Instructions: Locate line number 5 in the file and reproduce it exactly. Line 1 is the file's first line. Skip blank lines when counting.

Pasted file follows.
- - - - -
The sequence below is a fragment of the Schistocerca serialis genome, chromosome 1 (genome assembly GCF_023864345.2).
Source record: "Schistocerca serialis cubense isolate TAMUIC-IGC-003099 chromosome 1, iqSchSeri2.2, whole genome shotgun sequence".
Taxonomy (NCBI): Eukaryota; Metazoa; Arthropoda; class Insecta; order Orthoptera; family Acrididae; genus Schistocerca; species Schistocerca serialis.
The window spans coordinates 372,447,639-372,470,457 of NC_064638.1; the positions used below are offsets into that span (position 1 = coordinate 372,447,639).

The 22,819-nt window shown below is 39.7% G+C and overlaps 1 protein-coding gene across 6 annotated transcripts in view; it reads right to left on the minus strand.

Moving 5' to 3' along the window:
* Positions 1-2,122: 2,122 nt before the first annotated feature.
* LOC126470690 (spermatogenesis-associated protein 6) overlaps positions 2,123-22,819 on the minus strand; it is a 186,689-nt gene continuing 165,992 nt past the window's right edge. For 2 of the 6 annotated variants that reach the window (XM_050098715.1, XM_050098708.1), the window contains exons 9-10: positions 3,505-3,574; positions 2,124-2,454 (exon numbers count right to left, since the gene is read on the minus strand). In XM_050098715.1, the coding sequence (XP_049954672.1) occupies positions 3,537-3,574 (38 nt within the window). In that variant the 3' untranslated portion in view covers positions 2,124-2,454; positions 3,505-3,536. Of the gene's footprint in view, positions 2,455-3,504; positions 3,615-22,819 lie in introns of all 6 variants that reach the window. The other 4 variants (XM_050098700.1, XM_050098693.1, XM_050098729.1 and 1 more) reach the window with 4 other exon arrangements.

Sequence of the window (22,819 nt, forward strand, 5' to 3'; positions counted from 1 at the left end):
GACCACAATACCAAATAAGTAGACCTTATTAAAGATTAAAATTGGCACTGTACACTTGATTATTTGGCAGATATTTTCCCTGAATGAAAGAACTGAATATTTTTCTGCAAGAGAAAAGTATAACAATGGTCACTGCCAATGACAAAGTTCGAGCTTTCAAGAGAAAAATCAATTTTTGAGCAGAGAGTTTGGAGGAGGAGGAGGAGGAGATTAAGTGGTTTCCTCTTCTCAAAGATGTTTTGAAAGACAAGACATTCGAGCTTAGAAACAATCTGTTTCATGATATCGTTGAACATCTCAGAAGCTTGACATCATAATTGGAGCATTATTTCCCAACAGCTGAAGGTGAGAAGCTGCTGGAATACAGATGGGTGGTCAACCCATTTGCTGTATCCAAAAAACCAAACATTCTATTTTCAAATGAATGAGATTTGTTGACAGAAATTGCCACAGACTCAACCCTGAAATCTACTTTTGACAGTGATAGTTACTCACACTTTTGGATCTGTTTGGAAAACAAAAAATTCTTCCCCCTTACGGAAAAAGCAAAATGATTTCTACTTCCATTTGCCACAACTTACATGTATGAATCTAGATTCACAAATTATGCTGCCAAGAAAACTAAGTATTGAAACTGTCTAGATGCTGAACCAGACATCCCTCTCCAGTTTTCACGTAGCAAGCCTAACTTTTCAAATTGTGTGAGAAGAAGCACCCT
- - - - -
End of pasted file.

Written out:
The 22,819-nt window shown below is 39.7% G+C and overlaps 1 protein-coding gene across 6 annotated transcripts in view; it reads right to left on the minus strand.